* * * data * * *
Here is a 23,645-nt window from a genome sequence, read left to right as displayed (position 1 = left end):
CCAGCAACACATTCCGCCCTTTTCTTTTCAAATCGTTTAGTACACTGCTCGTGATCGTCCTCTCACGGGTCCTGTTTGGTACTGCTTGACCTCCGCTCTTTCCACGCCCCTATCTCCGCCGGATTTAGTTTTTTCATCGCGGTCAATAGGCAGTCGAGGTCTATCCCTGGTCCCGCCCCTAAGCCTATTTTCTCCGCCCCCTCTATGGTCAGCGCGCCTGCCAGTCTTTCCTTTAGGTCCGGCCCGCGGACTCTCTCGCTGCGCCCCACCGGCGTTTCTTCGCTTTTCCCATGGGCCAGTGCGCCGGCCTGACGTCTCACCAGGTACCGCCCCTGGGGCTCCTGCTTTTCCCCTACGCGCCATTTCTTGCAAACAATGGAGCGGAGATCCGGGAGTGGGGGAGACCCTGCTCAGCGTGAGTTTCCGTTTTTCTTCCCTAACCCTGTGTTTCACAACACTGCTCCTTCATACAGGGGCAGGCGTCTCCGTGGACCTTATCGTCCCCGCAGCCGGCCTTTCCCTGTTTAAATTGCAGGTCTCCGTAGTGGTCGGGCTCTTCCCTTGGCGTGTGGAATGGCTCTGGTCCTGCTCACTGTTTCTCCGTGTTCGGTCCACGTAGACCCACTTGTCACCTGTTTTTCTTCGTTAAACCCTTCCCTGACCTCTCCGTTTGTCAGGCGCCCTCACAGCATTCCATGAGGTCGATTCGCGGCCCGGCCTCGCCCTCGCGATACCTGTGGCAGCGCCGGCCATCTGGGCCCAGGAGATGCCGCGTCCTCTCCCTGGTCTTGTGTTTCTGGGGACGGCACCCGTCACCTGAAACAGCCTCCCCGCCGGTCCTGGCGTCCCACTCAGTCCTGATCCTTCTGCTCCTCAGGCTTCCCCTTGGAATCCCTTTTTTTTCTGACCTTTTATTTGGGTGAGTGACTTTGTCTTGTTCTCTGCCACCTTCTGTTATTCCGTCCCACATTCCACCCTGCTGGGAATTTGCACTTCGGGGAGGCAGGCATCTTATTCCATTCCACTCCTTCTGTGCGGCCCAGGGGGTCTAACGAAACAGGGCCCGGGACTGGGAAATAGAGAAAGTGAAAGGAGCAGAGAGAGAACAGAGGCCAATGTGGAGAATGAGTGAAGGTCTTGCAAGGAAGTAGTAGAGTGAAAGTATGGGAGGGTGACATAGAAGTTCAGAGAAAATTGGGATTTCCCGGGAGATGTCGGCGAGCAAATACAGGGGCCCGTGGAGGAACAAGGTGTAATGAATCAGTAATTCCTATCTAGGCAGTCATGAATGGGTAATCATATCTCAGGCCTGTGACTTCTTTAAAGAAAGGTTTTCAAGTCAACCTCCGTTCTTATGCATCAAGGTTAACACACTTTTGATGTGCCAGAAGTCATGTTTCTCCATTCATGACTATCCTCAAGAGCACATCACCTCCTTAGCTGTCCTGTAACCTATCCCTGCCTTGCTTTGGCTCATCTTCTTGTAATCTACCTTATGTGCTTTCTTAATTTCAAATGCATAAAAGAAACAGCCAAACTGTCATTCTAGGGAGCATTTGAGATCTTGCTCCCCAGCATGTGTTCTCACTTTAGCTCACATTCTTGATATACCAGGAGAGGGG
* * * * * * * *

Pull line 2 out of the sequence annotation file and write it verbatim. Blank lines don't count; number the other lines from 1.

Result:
CCAGCAACACATTCCGCCCTTTTCTTTTCAAATCGTTTAGTACACTGCTCGTGATCGTCCTCTCACGGGTCCTGTTTGGTACTGCTTGACCTCCGCTCTTTCCACGCCCCTATCTCCGCCGGATTTAGTTTTTTCATCGCGGTCAATAGGCAGTCGAGGTCTATCCCTGGTCCCGCCCCTAAGCCTATTTTCTCCGCCCCCTCTATGGTCAGCGCGCCTGCCAGTCTTTCCTTTAGGTCCGGCCCGCGGACTCTCTCGCTGCGCCCCACCGGCGTTTCTTCGCTTTTCCCATGGGCCAGTGCGCCGGCCTGACGTCTCACCAGGTACCGCCCCTGGGGCTCCTGCTTTTCCCCTACGCGCCATTTCTTGCAAACAATGGAGCGGAGATCCGGGAGTGGGGGAGACCCTGCTCAGCGTGAGTTTCCGTTTTTCTTCCCTAACCCTGTGTTTCACAACACTGCTCCTTCATACAGGGGCAGGCGTCTCCGTGGACCTTATCGTCCCCGCAGCCGGCCTTTCCCTGTTTAAATTGCAGGTCTCCGTAGTGGTCGGGCTCTTCCCTTGGCGTGTGGAATGGCTCTGGTCCTGCTCACTGTTTCTCCGTGTTCGGTCCACGTAGACCCACTTGTCACCTGTTTTTCTTCGTTAAACCCTTCCCTGACCTCTCCGTTTGTCAGGCGCCCTCACAGCATTCCATGAGGTCGATTCGCGGCCCGGCCTCGCCCTCGCGATACCTGTGGCAGCGCCGGCCATCTGGGCCCAGGAGATGCCGCGTCCTCTCCCTGGTCTTGTGTTTCTGGGGACGGCACCCGTCACCTGAAACAGCCTCCCCGCCGGTCCTGGCGTCCCACTCAGTCCTGATCCTTCTGCTCCTCAGGCTTCCCCTTGGAATCCCTTTTTTTTCTGACCTTTTATTTGGGTGAGTGACTTTGTCTTGTTCTCTGCCACCTTCTGTTATTCCGTCCCACATTCCACCCTGCTGGGAATTTGCACTTCGGGGAGGCAGGCATCTTATTCCATTCCACTCCTTCTGTGCGGCCCAGGGGGTCTAACGAAACAGGGCCCGGGACTGGGAAATAGAGAAAGTGAAAGGAGCAGAGAGAGAACAGAGGCCAATGTGGAGAATGAGTGAAGGTCTTGCAAGGAAGTAGTAGAGTGAAAGTATGGGAGGGTGACATAGAAGTTCAGAGAAAATTGGGATTTCCCGGGAGATGTCGGCGAGCAAATACAGGGGCCCGTGGAGGAACAAGGTGTAATGAATCAGTAATTCCTATCTAGGCAGTCATGAATGGGTAATCATATCTCAGGCCTGTGACTTCTTTAAAGAAAGGTTTTCAAGTCAACCTCCGTTCTTATGCATCAAGGTTAACACACTTTTGATGTGCCAGAAGTCATGTTTCTCCATTCATGACTATCCTCAAGAGCACATCACCTCCTTAGCTGTCCTGTAACCTATCCCTGCCTTGCTTTGGCTCATCTTCTTGTAATCTACCTTATGTGCTTTCTTAATTTCAAATGCATAAAAGAAACAGCCAAACTGTCATTCTAGGGAGCATTTGAGATCTTGCTCCCCAGCATGTGTTCTCACTTTAGCTCACATTCTTGATATACCAGGAGAGGGG